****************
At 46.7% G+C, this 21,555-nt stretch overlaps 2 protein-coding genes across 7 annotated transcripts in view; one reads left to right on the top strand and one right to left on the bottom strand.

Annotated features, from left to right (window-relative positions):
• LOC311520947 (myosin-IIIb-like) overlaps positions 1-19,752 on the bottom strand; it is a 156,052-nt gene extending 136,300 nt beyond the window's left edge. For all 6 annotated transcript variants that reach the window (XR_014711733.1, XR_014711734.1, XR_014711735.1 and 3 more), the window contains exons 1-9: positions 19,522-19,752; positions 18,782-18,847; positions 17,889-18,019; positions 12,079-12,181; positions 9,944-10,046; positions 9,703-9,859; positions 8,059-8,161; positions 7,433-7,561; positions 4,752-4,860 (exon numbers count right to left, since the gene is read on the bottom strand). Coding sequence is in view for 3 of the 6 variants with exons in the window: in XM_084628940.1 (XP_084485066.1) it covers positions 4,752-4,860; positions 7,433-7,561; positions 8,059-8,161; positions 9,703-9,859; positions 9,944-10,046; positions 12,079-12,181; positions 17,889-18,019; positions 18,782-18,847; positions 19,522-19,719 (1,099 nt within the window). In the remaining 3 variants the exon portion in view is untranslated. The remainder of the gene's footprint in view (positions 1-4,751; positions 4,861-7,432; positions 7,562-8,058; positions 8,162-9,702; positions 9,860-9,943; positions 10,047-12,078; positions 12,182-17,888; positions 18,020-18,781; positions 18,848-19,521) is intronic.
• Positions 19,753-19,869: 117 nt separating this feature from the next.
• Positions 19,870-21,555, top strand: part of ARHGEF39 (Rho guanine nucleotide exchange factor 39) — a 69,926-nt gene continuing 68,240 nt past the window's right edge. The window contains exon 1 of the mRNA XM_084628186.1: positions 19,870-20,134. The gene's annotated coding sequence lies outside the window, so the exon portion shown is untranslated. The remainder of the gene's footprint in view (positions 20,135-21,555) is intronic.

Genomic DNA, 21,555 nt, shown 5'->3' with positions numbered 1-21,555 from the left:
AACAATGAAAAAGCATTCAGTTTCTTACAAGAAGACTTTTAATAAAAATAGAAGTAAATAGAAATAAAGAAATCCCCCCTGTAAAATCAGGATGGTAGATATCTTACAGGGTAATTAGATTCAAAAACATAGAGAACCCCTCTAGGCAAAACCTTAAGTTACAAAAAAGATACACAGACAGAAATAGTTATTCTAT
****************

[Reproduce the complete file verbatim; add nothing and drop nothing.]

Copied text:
At 46.7% G+C, this 21,555-nt stretch overlaps 2 protein-coding genes across 7 annotated transcripts in view; one reads left to right on the top strand and one right to left on the bottom strand.

Annotated features, from left to right (window-relative positions):
• LOC311520947 (myosin-IIIb-like) overlaps positions 1-19,752 on the bottom strand; it is a 156,052-nt gene extending 136,300 nt beyond the window's left edge. For all 6 annotated transcript variants that reach the window (XR_014711733.1, XR_014711734.1, XR_014711735.1 and 3 more), the window contains exons 1-9: positions 19,522-19,752; positions 18,782-18,847; positions 17,889-18,019; positions 12,079-12,181; positions 9,944-10,046; positions 9,703-9,859; positions 8,059-8,161; positions 7,433-7,561; positions 4,752-4,860 (exon numbers count right to left, since the gene is read on the bottom strand). Coding sequence is in view for 3 of the 6 variants with exons in the window: in XM_084628940.1 (XP_084485066.1) it covers positions 4,752-4,860; positions 7,433-7,561; positions 8,059-8,161; positions 9,703-9,859; positions 9,944-10,046; positions 12,079-12,181; positions 17,889-18,019; positions 18,782-18,847; positions 19,522-19,719 (1,099 nt within the window). In the remaining 3 variants the exon portion in view is untranslated. The remainder of the gene's footprint in view (positions 1-4,751; positions 4,861-7,432; positions 7,562-8,058; positions 8,162-9,702; positions 9,860-9,943; positions 10,047-12,078; positions 12,182-17,888; positions 18,020-18,781; positions 18,848-19,521) is intronic.
• Positions 19,753-19,869: 117 nt separating this feature from the next.
• Positions 19,870-21,555, top strand: part of ARHGEF39 (Rho guanine nucleotide exchange factor 39) — a 69,926-nt gene continuing 68,240 nt past the window's right edge. The window contains exon 1 of the mRNA XM_084628186.1: positions 19,870-20,134. The gene's annotated coding sequence lies outside the window, so the exon portion shown is untranslated. The remainder of the gene's footprint in view (positions 20,135-21,555) is intronic.

Genomic DNA, 21,555 nt, shown 5'->3' with positions numbered 1-21,555 from the left:
AACAATGAAAAAGCATTCAGTTTCTTACAAGAAGACTTTTAATAAAAATAGAAGTAAATAGAAATAAAGAAATCCCCCCTGTAAAATCAGGATGGTAGATATCTTACAGGGTAATTAGATTCAAAAACATAGAGAACCCCTCTAGGCAAAACCTTAAGTTACAAAAAAGATACACAGACAGAAATAGTTATTCTAT